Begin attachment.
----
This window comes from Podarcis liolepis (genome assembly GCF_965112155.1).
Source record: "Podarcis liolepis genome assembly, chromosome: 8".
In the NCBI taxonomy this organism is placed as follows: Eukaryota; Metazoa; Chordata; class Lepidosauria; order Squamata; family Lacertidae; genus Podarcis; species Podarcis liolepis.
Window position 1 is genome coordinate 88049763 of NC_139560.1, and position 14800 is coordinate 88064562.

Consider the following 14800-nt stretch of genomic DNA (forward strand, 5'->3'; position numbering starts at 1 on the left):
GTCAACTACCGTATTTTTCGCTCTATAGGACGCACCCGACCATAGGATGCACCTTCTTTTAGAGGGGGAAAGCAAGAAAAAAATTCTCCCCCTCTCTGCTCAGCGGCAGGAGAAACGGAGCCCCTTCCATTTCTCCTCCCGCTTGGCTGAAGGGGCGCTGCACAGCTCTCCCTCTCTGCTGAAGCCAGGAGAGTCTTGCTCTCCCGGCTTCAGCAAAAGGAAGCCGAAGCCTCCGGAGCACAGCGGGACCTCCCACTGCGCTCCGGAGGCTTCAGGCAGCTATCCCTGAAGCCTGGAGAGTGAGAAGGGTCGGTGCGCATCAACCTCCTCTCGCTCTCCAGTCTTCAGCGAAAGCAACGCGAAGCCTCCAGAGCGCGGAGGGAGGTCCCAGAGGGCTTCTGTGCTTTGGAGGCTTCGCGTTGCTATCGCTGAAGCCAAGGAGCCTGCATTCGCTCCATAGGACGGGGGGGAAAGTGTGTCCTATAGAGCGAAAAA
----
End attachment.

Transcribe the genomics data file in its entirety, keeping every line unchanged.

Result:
This window comes from Podarcis liolepis (genome assembly GCF_965112155.1).
Source record: "Podarcis liolepis genome assembly, chromosome: 8".
In the NCBI taxonomy this organism is placed as follows: Eukaryota; Metazoa; Chordata; class Lepidosauria; order Squamata; family Lacertidae; genus Podarcis; species Podarcis liolepis.
Window position 1 is genome coordinate 88049763 of NC_139560.1, and position 14800 is coordinate 88064562.

Consider the following 14800-nt stretch of genomic DNA (forward strand, 5'->3'; position numbering starts at 1 on the left):
GTCAACTACCGTATTTTTCGCTCTATAGGACGCACCCGACCATAGGATGCACCTTCTTTTAGAGGGGGAAAGCAAGAAAAAAATTCTCCCCCTCTCTGCTCAGCGGCAGGAGAAACGGAGCCCCTTCCATTTCTCCTCCCGCTTGGCTGAAGGGGCGCTGCACAGCTCTCCCTCTCTGCTGAAGCCAGGAGAGTCTTGCTCTCCCGGCTTCAGCAAAAGGAAGCCGAAGCCTCCGGAGCACAGCGGGACCTCCCACTGCGCTCCGGAGGCTTCAGGCAGCTATCCCTGAAGCCTGGAGAGTGAGAAGGGTCGGTGCGCATCAACCTCCTCTCGCTCTCCAGTCTTCAGCGAAAGCAACGCGAAGCCTCCAGAGCGCGGAGGGAGGTCCCAGAGGGCTTCTGTGCTTTGGAGGCTTCGCGTTGCTATCGCTGAAGCCAAGGAGCCTGCATTCGCTCCATAGGACGGGGGGGAAAGTGTGTCCTATAGAGCGAAAAA